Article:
You've saved the most difficult-to-pin-down performance obstacle for last. The IT help desk receives high volumes of support calls at sporadic times throughout the day. During these periods of intense activity, users complain of system response problems across the board. These delays affect everything from saving new transaction records to updating existing package status details to running reports. To make matters worse, there doesn't appear to be a correlation with user activity load: Some of the most severe slowdowns happen during off-peak hours.
Fortunately, when faced with such a fuzzy, hard-to-define problem, you have a wide variety of tools at your disposal. These range from operating system monitors to network traffic indicators to MySQL utilities. In circumstances in which there doesn't appear to be a consistent problem, it's often best to arrive at a diagnosis by the process of elimination. You can work through a list of possible causes of the transient performance issue:
Insufficient hardware If your server is underpowered, it's likely that this deficiency is most prominent during periods of peak activity. That isn't the case here. To be certain, it is wise to turn on server load tracking and then correlate that with MySQL response issues.
Network congestion This is a little harder to rule out, but the performance problems are not always happening during busy hours. Still, a slight possibility exists that some user or process is hogging the network at seemingly random times, which incorrectly gives the appearance of a MySQL problem. Matching a saved trace of network activity with reports of performance problems goes a long way toward completely eliminating this as a possible cause.
Poor database design Performance problems are the norm, rather than the exception, if the database designers made key strategic errors when laying out the schema. The same holds true for indexes: Generally, an inefficient index strategy is easy to identify and correct.
Badly designed queries Given the broad constituency that is complaining about these sporadic slowdowns, it seems unlikely that a single protracted query, or even a group of sluggish queries, could be the culprit. The slow query log goes a long ways toward definitively ruling this out.
Unplanned user data access The widespread availability of user-driven data access tools has brought untold joys into the lives of many IT professionals. Nothing can drag a database server down like poorly constructed, Cartesian product-generating unrestricted queries written by untrained users.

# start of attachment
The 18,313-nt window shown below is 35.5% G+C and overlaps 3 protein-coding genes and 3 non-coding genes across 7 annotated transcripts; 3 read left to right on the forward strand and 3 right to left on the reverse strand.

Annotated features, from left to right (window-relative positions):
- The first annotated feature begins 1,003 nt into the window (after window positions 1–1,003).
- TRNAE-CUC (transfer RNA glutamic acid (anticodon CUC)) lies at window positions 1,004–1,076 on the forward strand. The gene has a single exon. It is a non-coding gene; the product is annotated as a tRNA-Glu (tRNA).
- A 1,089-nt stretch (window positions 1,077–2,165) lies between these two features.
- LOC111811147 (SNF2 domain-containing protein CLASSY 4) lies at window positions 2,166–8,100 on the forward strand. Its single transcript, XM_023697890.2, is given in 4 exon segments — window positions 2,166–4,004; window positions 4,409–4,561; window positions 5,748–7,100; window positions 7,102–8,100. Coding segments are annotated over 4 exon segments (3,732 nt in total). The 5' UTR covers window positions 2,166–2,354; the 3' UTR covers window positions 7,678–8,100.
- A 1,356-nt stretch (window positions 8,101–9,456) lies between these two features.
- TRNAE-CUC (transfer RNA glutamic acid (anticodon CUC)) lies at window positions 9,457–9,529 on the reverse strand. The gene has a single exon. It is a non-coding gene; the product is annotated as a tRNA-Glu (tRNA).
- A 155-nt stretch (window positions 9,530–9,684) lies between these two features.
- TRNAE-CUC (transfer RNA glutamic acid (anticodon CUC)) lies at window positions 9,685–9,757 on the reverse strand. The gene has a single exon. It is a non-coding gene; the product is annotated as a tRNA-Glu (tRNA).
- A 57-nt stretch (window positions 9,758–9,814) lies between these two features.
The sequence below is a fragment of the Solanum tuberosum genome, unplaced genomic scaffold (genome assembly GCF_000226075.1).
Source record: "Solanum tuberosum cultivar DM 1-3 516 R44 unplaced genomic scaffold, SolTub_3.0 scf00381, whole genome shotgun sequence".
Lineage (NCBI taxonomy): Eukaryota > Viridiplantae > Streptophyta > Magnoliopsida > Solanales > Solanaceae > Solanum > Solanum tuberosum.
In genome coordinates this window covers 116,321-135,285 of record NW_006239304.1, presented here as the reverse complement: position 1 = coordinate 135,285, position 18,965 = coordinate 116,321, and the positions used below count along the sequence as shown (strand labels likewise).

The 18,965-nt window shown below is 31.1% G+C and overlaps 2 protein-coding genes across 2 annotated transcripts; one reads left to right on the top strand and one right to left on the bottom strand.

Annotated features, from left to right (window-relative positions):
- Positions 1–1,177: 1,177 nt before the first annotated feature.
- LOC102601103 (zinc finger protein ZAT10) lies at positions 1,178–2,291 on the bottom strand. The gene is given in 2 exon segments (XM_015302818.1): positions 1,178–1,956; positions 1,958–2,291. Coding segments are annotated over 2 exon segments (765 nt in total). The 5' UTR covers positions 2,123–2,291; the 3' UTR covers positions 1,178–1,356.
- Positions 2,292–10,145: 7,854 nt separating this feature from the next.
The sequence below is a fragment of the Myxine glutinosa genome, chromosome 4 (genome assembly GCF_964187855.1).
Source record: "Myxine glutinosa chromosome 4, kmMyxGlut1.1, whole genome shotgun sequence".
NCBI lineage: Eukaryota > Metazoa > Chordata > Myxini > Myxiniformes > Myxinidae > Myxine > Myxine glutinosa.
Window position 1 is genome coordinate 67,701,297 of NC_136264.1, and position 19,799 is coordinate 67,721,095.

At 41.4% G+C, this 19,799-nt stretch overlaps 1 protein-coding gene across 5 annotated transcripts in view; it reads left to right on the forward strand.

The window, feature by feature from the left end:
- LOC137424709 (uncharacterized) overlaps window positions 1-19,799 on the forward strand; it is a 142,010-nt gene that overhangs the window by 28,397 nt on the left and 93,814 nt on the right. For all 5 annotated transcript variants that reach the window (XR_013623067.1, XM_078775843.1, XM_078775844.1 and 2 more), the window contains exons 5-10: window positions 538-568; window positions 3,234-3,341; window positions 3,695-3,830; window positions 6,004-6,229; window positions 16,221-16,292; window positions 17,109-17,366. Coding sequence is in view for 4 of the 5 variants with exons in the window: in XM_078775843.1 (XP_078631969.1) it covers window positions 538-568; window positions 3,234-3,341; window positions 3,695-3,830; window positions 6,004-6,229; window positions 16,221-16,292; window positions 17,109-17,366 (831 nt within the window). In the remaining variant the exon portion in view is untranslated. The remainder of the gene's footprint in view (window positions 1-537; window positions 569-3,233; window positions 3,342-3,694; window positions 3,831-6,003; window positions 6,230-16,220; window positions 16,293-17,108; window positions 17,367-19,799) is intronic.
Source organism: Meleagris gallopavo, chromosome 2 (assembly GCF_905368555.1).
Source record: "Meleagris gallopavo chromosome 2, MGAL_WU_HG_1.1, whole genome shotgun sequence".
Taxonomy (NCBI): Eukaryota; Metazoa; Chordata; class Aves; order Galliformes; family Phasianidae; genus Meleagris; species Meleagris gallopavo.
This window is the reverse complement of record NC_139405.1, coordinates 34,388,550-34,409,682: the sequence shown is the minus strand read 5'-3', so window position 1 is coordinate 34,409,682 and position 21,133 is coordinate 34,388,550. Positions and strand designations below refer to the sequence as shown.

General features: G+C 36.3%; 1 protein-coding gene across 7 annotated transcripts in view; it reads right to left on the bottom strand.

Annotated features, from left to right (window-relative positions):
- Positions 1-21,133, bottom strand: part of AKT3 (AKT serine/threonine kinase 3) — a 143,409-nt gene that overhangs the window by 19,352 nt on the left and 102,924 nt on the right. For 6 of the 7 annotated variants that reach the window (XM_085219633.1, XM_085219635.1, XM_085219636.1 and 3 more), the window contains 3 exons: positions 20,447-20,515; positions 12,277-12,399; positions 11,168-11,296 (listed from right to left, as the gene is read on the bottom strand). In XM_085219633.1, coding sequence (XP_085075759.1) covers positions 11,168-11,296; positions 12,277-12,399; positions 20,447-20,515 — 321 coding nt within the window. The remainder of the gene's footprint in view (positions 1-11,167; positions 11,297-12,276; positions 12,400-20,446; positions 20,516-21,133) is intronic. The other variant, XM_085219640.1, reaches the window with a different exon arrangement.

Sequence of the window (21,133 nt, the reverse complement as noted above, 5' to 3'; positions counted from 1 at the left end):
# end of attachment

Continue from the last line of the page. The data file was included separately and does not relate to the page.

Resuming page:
Aside from examining the username or IP address of the offending client, it's difficult to quickly identify these types of query tools within the slow query log or active user list. However, by asking around, you learn that a number of marketing analysts have been given business intelligence software and unrestricted access to the production database server.
Now that you've established that decision support users are likely the root cause of these issues, you look at several alternatives at your disposal to reduce the impact of this class of user. Think of the choices as the "Four R" strategy: replication, rollup, and resource restriction. The following list looks at these choices in descending order of convenience.
Replication This is, by far, the most convenient solution to your problem. Dedicating one or more slave servers is a great way to satisfy these hard-to-please users. There will be some initial setup and testing, but no code or server settings need to be changed, significantly minimizing the workload for developers and administrators.
Rollup Another way to diminish the negative performance impact of open-ended reports is to aggregate and summarize information into rollup tables. This approach requires no application or configuration changes, but it does necessitate some effort on your part, and might not completely solve the resource contention issues. Moreover, reporting users will be faced with a lag between live data and their view of this information.
Resource restriction MySQL offers a variety of mechanisms to constrain user resource consumption. These options were discussed in Chapter 10, "General Server Performance and Parameters Tuning," exploration of general engine configuration. They include max_queries_per_hour, max_updates_per_hour, max_connections_per_hour, max_join_size, SQL_BIG_SELECTS, and max_tmp_tables.
This is the least desirable approach. First, it likely requires configuring these settings at either a global or session level. Second, there is a significant possibility that these changes will prove ineffective in your particular environment.